When the seraphs spoke to one another, crying "Kadosh, Kadosh, Kadosh." Holy, Holy, Holy, the posts of the door in he Temple moved, and smoke filled the inside of the Temple. The word translated as "Holy," is KADOSH in Hebrew. It means, "set apart." One of the seraphs took a live coal from the altar and touched Isaiah’s lips. In doing this, God was showing Isaiah that there was a need for purging in his own life. Then, Isaiah would be ready to go out and tell others about God. God asked Isaiah whom He could send to tell them about Him. And Isaiah answered, "Here am I. Lord send me!
a) The Lord's Position (v. 1)
The particular scene here is that of God as King of the Universe, surrounded by attendants. He is represented as seated upon his throne above the ark, in the most holy place, where the glory appeared above the cherubim, surrounded by his attendant ministers. This is called by God himself "the place of his throne." "A glorious high throne from the beginning is the place of our sanctuary," said the Prophet Jeremiah. (Jer. 17:12) And the place of the soles of his feet," Ezek. xliii. 7. 12. The very posture of sitting is a mark of state and solemnity:
b) The Lord's Purity (v. 2-3)
The vision given Isaiah instills in the Prophet a deeper revelation of the holiness of the Almighty than ever before. Many things would transpire in the lives of the people of Israel, which would be authored by God because of His holy nature. Things of which Israel would be tempted to say: Why did God do this? Or why has that befallen us? God's revelation to Isaiah as the Kadosh or Holy One, residing in spotless purity, is significant for this is tied to the fact that He is the Perfect and the Just One. The prophesies of Isaiah carry this stamp of distinction, that God is "The Holy One." The title "Holy One" occurs throughout the book of Isaiah.
c) The Lord's Power (v. 4)
God has the unrestrained ability to accomplish what he wills. (Job 12:13) The earth was created by His power, (Jer. 10:12) and he reigns forever by His power.
2) Isaiah's Vision of Himself (v. 5-8)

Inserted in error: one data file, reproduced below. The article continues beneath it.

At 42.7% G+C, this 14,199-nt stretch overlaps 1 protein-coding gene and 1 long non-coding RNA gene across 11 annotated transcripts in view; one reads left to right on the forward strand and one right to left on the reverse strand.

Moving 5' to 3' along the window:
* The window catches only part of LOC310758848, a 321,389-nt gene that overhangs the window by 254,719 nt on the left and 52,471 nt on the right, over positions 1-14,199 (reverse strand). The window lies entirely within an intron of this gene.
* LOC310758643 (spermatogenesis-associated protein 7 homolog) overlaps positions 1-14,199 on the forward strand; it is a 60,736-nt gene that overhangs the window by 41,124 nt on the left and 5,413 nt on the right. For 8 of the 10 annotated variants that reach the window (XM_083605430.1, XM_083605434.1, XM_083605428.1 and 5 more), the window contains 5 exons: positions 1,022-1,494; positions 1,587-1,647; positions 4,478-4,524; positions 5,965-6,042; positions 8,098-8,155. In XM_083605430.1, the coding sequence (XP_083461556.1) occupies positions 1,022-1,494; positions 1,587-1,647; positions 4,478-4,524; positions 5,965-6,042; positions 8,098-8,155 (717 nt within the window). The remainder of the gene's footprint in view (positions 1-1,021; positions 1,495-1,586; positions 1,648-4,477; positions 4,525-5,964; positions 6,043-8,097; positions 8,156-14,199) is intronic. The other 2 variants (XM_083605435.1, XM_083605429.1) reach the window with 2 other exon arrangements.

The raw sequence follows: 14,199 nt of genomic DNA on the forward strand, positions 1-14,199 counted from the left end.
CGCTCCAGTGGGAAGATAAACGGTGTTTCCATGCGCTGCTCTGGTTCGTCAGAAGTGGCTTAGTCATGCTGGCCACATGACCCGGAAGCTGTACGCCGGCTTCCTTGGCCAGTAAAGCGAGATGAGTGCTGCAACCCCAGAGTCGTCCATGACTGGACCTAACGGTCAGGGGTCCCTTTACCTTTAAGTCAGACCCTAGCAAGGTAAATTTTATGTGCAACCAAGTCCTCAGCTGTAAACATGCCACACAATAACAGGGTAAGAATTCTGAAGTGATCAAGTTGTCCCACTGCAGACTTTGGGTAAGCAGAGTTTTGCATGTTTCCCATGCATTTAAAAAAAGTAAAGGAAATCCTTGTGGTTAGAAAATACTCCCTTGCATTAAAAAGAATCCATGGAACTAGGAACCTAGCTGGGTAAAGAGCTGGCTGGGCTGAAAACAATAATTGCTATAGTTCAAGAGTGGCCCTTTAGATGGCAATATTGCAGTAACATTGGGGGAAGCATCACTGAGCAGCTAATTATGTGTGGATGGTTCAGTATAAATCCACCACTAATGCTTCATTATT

a) Isaiah's Confession (v. 5)
Isaiah 6:5 "Woe is me for I am undone, because I am a man of unclean lips, and I dwell in the midst of a people of unclean lips; for mine eyes have seen the king, the Lord of hosts."
Here is the definition of "undone": undone, damah, daw-maw', Hebrew 1820; a primitive root; to be dumb or silent; hence to fail or perish; trans. to destroy :- cease, be cut down (off), destroy, be brought to silence, be undone, × utterly.
b) Isaiah's Cleansing (v. 6-7)
God used a vision to communicate revelation to the Prophet Isaiah's life. He administered His divine will through the seraphim:
One of the heavenly beings which had been hovering around the Lord, worshipping His holiness. The creation of angels is found in Psalm 148:2-5. When exactly the seraphim were created, we do not know. The angels were present at the creation of the world, and shouted for joy! (Job 38:7) As to their appearance, seraphim, like cherubim are winged. (Dan. 9:21) Angels are described in scripture as an order of supernatural or heavenly being, whose business it is to act as the messengers of God, and to carry out His divine will. These are termed kedhoshim,or "holy ones." (Psalm 89:5-7) ir, irim,meaning "watchers." (Daniel 4:13, 17, 23) In the New Testament the only possible equivalent of the seraphim is "the living ones." ("beasts" of the King James Version) in Revelation 4; 5, etc. Here, as in Isaiah, they appear nearest Yahweh's throne, supreme in praise of God's holiness.
1. Their position (6:2a)
What Isaiah meant by the seraphim standing above the throne, is inferred from the use of their wings. The angels "as flames of fire."
2. Their wings - 6:2b
Because of God's holiness and unveiled glory, the wings covering their faces signify humility.
The scriptures differenciate between seraphim and cherubim, although each are mentioned in proximity to the throne of God. A cherubim guarded the way to the tree of life. They are represented in the Tabernacle and Temple. The cherubim in Ezekiel carry the chariot of the divine throne, when we see God moving from place to place. The seraphim hover on both sides of the throne, singing antiphonally of the Lord's holiness. Seraphs belong to a catagory of judging angels, sometimes called destroying angels. When David numbered Israel, an angel destroyed them by pestilence. (2 Sam. 24:16) In 2 Kings 19:35, such an angel destroyed the Assyrian army, killing 185,000.